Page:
“ 4Rejoice in the Lord always. I will say it again: Rejoice! 5Let your gentleness be evident to all. The Lord is near. 6Do not be anxious about anything, but in everything, by prayer and petition, with thanksgiving, present your requests to God. 7And the peace of God, which transcends all understanding, will guard your hearts and your minds in Christ Jesus.” Philippians 4:4-7.

He then left us with this thought. He said, “…and remember Abraham was thankful to God for what he didn’t yet have.” He didn’t want us to lose heart. When he spoke, he spoke to Kevin. He looked at him and us, as if there was hope and listened to what we have seen and experienced. We are so grateful for Kevin’s doctors and therapists. They are truly a team put together by God for such a time as this.

Kevin has continued producing sounds upon request while wearing the one way valve. He has tolerated the valve on his trach well and building on his responses and consistency. He has produced other sounds too, such as “H” sounds and various groans and moans as he continues to adjust how to use his vocal cords once more. Kevin’s speech therapist showed us how to put a finger to Kevin’s throat to see if he is trying to produce certain sounds, even if we can’t hear anything. Try holding your finger to your neck and breathe, then try it while speaking….see the difference? Last week, Angie and our nurse that day, heard Kevin try to say “hi” three times. He would cough in and around the words until the third time, when he let out a more normally pitched, “hi” then proceeded to cough as it isn’t easy to make these sounds after so long. They came and woke me up, but he had already used all his energy. When asked to make his sounds louder, he does, which shows comprehension. He tries really hard and then has to take a break.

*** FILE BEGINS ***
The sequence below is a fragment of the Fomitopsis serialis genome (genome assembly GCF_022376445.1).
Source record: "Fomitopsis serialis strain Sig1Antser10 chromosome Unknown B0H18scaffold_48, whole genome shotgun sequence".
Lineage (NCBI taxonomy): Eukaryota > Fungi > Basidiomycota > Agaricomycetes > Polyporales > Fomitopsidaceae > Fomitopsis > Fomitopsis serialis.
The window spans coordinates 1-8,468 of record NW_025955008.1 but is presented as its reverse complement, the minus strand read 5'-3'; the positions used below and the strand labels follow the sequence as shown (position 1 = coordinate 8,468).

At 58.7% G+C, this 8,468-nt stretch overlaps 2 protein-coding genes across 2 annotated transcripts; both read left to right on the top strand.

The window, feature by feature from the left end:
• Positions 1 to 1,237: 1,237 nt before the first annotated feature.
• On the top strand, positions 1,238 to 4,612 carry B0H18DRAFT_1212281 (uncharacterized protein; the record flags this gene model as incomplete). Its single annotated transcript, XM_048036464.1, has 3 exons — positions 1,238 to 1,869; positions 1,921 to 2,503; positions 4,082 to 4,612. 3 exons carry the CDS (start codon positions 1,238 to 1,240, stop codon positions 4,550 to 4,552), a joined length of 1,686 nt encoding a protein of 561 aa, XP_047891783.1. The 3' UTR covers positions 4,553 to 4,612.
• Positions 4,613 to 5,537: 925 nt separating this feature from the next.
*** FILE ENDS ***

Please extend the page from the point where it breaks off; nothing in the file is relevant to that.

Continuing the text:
Last week, during one of my night shifts with Kevin, he was slowly turning both his hands by moving them back and forth. He also seemed really alert at 1:45 AM (not abnormal for Kevin before or after). Not sure what prompted me to ask now, but I asked him to give me a thumbs up. You see, some people can discount squeezing a hand, for twitches, even if he wasn’t doing it prior to asking, and doesn’t do it afterwards. But a thumbs up, that means there is comprehension and response. I watched for about five minutes as he pulled his four fingers in to form the foundation of a thumbs up. His thumb lay flat against his hand. As I continued to ask, I saw his thumb muscles twitch. He slightly and slowly moved his thumb. He would try to raise it, but it seemed glued to his hand. Then I saw the amazing quick lift up about an inch towards giving me a thumbs up. His thumb immediately went back down, but I was so excited. I kept asking and asking, kept pushing and encouraging as if I was spotting him while lifting a challenging weight of barbells. I kept seeing his thumb twitch, but only after I asked for it each time. Two more times he raised his thumb up about an inch. At that point I went to wake up Angie. It was the first time, I have ever woke her up at night since bring Kevin home almost five months ago. She came out and saw Kevin responding to my voice and challenge to move his thumb. He didn’t get his thumb any higher that night, but he had most definitely reached a new plateau in recovery.